The quality of food is often an important factor in what people buy at the grocery store these days. Some people opt for organic or preservative-free products, and others will even go so far as to grow some of their own produce. But the food police haven’t always been so vigilant with the quality of our produce.
History tells of many ages past where cooks and bakers and manufacturers would add “supplements” to their food to save resources and money. In fact, you could go so far back as the tragic volcanic eruption of Pompeii and find examples of protection against food fraud. Historians discovered a preserved loaf of bread in the ashes with a stamp on it. The stamp was meant to identify the baker pf that loaf so that, in the event that the bread was in any way compromised, authorities would know who to fine. Can you imagine the kinds of things bakers used to get by with before the implementation of these laws?
There was also the Guild of Pepperers (later called the Worshipful Company of Grocers, but that doesn’t sound nearly as cool) in England during the turn of the first millennium that sought to ensure spices entering the country were of top quality. According to Idlogiq, they sifted the spices to point out any rocks or rubbish that had been slipped in to make up space. Sometimes it proves difficult, however, to distinguish tiny specks of ground pepper from tiny specks of dust swept up from the floor. Nonetheless, the spice itself was considered highly valuable, so there were heavy fees to pay for anyone found guilty of adding to the mix.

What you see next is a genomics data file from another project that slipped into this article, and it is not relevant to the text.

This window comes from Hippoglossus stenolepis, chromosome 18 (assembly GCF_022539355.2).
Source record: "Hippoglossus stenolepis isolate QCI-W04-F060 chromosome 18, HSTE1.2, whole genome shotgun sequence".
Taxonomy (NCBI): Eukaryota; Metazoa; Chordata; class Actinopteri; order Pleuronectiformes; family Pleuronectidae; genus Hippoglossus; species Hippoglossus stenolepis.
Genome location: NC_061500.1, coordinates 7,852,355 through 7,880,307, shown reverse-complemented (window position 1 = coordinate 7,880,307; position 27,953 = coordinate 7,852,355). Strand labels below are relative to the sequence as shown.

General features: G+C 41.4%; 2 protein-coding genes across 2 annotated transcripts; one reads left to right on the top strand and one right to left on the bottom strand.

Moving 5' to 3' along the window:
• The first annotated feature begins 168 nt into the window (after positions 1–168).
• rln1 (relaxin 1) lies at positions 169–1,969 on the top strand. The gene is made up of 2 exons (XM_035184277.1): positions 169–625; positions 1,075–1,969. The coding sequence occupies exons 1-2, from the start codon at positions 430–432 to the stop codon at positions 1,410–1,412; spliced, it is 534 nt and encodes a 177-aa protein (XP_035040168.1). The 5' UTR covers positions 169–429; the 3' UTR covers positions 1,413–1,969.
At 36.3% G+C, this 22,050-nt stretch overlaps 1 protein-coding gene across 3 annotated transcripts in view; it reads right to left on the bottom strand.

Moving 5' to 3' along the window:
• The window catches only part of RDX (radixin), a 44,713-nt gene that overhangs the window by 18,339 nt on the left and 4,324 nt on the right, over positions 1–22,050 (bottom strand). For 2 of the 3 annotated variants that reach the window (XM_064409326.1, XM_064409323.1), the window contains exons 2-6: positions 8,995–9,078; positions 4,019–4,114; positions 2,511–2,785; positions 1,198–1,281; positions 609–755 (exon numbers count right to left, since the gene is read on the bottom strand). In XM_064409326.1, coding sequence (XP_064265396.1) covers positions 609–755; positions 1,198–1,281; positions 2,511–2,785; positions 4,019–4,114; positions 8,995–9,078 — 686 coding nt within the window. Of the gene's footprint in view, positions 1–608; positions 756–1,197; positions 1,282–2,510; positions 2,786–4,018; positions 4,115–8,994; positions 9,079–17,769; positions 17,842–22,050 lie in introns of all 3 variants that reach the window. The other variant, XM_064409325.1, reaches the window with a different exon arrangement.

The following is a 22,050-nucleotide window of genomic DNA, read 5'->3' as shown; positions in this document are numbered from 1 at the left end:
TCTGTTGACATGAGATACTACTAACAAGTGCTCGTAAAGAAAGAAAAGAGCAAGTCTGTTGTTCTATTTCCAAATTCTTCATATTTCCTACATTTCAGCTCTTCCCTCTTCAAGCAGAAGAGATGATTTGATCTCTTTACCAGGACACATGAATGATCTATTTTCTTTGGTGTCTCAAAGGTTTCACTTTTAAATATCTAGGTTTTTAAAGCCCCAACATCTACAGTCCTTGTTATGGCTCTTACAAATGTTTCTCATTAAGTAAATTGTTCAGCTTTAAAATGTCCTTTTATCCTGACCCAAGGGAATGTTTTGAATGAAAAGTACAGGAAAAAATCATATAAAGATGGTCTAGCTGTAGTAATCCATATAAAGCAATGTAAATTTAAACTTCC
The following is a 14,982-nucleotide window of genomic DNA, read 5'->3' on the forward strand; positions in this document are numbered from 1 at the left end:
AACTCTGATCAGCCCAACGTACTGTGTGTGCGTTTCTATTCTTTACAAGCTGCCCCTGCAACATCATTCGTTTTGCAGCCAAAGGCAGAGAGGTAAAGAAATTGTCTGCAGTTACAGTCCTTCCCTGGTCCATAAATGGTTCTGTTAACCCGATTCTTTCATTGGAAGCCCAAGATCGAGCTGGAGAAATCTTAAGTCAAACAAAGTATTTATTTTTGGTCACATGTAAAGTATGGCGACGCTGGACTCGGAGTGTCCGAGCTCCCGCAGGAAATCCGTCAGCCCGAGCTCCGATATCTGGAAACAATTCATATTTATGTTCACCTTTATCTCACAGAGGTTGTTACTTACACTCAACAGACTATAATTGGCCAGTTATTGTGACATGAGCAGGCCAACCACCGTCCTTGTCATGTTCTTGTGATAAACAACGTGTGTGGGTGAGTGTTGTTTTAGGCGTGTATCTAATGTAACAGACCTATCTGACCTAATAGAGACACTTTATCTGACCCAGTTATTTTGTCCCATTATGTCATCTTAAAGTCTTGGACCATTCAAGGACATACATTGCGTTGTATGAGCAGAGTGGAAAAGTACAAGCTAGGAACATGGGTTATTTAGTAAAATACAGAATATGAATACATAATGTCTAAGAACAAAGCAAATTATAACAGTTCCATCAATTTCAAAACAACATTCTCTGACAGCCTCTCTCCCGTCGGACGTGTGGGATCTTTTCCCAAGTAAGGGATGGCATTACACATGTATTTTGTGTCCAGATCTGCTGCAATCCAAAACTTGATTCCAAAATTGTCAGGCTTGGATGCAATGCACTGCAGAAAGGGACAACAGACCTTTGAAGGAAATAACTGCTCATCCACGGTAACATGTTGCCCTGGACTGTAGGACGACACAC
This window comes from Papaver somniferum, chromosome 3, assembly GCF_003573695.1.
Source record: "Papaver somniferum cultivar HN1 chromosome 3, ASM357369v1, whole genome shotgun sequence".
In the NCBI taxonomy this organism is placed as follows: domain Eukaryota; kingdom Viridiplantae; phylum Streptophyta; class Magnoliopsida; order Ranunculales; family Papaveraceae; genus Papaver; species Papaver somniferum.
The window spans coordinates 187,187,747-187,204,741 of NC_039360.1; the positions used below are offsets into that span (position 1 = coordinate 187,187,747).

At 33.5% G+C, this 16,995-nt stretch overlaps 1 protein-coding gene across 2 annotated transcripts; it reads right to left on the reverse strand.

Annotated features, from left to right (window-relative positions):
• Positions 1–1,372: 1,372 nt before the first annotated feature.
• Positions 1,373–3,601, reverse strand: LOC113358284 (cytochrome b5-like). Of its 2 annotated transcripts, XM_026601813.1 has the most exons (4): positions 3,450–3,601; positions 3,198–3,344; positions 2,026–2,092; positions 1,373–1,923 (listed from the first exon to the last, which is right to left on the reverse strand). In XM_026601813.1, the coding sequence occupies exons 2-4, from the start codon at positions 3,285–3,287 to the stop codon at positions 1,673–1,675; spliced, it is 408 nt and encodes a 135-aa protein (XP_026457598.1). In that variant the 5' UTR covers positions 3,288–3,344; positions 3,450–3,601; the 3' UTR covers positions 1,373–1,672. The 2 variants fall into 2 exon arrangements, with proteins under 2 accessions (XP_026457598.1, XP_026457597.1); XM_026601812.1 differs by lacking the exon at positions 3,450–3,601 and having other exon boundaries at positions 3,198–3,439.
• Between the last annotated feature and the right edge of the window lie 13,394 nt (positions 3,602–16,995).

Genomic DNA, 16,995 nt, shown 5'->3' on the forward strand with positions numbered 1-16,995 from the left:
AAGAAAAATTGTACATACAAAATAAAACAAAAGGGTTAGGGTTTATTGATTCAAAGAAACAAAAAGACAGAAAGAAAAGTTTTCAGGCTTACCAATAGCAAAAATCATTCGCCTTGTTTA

If you’re now thinking, “Wow, it sure is nice to have proper food policing in today’s society,” you might be surprised to know that food fraud happens even in the present. A 2016 study conducted by non-profit organization Oceana found that a sizable ratio of tested fish were not as they were labeled. “Orders of sea bass were often replaced by giant perch, Alaskan halibut by Greenland turbot, and Florida snapper by lavender jobfish, to name a few.” That white tuna roll you ordered for your sushi lunch? It may actually be escolar, an cheaper, indigestion-inducing fish. That’s one way to ruin an appetite!
This contemporary cutting of corners is not only an outrage to sushi lovers all over North America, but also a great risk to those with certain seafood allergies or sensitivities. It seems you can never completely trust what’s on the packaging, even in the twenty-first century. Be careful what you eat out there, from the grocery store or from your favorite take-out place! One of the best protections is knowledge, so being highly aware of what you’re eating by reading between the lines on the ingredients list or asking your local meat clerk about their cuts might help you eat more cleanly!